Hanoi was great to get a first taste of Vietnam. But after a few days in the city and touring its highlights, it was time for serious adventure again. Aris, a fellow traveler and photographer whom I met in Myanmar, recommended traveling all the way up North to tour the province of Ha Giang by motorbike. By many this remote and mysterious area is regarded as Vietnam’s final frontier. Bordering China’s Yunnan Province, the region boasts nature as you have probably never seen it. Massive limestone walls, granite outcrops everywhere, hanging valleys, rice terraces climbing to the clouds and winding roads carved into the mountains. This alone sounded like a great adventure but combined with the ubiquitous presence of the local hill tribes, mostly the proud Black Hmong, this tour quickly became a must do on our Vietnam itinerary. Continue reading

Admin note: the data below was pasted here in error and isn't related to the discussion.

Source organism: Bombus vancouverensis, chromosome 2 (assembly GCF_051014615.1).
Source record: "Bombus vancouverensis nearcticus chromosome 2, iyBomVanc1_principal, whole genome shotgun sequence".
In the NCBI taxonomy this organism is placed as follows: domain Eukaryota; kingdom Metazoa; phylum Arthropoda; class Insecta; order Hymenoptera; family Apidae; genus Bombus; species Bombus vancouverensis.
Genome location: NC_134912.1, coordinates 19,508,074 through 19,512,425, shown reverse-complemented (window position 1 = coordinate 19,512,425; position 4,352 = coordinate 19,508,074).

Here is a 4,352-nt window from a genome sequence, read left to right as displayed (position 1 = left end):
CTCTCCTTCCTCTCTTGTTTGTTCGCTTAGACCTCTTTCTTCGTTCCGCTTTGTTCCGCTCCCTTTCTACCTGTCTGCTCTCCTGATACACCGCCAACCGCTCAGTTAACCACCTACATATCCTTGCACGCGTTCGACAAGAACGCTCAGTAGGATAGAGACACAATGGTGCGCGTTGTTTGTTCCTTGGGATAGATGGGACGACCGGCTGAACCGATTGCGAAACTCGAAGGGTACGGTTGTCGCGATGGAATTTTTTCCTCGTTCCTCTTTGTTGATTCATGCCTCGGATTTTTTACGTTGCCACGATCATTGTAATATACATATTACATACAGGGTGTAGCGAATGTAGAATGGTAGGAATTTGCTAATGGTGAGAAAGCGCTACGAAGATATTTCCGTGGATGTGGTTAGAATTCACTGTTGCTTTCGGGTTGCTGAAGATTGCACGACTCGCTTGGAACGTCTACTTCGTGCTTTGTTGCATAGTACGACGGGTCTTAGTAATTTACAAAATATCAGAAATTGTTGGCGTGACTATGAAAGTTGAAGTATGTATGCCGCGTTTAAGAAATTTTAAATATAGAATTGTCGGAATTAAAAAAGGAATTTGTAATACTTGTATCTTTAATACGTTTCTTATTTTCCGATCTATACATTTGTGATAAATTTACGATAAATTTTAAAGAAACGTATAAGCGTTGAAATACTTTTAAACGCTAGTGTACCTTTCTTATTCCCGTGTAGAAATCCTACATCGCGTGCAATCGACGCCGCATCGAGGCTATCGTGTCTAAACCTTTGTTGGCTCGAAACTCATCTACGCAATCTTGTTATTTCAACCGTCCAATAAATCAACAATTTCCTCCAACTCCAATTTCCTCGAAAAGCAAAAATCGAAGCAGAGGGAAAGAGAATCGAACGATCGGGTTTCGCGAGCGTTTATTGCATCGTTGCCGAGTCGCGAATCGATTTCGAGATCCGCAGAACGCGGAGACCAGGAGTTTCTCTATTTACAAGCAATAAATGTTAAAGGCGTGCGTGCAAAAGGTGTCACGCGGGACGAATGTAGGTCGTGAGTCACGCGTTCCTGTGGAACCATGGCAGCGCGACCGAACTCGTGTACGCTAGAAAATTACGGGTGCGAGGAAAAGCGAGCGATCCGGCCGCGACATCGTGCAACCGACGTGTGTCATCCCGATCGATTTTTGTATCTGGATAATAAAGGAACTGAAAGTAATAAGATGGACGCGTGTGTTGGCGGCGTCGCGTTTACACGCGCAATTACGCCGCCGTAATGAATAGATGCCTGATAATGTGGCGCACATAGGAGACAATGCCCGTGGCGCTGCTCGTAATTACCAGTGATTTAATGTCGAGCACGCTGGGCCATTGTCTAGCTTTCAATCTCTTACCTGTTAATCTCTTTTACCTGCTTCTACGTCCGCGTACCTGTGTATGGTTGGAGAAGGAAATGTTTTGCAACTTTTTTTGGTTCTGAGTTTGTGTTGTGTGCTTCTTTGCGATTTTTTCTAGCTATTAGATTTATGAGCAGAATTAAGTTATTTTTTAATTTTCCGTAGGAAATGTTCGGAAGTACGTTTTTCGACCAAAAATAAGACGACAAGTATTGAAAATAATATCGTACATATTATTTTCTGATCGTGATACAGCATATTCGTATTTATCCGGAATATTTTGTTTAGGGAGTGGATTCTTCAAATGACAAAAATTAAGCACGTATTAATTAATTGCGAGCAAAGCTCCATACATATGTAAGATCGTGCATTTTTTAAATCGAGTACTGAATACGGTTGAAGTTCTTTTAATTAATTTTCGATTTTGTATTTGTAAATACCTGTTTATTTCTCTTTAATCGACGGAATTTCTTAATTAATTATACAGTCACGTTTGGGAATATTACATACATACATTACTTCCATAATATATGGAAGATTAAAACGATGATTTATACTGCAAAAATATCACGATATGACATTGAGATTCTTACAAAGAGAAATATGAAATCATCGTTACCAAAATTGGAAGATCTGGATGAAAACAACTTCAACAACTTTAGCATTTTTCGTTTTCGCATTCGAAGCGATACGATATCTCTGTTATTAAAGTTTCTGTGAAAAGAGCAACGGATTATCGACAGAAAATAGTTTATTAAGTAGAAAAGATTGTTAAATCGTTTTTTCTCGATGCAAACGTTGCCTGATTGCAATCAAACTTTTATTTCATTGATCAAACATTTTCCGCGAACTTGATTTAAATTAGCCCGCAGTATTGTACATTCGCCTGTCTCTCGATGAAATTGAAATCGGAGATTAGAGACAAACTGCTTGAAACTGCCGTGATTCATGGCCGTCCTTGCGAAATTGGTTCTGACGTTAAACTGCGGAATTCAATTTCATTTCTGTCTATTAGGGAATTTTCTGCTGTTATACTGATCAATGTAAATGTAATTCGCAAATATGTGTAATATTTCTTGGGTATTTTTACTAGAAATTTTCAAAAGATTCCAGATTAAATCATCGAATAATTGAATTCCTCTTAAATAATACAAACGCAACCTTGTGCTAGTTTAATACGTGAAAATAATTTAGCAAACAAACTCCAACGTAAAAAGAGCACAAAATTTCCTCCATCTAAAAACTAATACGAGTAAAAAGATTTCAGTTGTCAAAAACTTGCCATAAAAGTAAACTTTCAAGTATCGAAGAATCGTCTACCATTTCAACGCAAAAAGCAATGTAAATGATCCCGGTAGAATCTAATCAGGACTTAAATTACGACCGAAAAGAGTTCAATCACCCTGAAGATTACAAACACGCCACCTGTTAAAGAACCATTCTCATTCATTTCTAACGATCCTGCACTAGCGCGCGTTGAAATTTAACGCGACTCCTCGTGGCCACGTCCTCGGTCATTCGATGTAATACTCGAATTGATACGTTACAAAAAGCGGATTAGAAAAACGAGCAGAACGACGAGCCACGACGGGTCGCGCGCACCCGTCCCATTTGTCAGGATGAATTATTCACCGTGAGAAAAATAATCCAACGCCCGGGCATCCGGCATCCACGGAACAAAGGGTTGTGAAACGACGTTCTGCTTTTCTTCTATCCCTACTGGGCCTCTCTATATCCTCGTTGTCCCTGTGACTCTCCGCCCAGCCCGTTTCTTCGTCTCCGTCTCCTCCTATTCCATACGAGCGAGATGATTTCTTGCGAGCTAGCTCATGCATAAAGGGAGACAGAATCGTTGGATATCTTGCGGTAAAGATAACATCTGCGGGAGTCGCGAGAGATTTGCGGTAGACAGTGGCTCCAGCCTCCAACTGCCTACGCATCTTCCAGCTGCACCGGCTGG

Categories: Motorbike, Vietnam
Tags: Dong Van, Ha Giang, Hilltribes, Hmong, Ma Pi Leng Pass, Meo Vac, Motorbike Tour Ha Giang, Motorbike Tour Vietnam, Motorbike Vietnam, photography, Reiseblog, Travel Blog, Travel Photography, Vietnam
Invited for lunch by a local family – somewhere in the Northern Vietnamese province of Ha Giang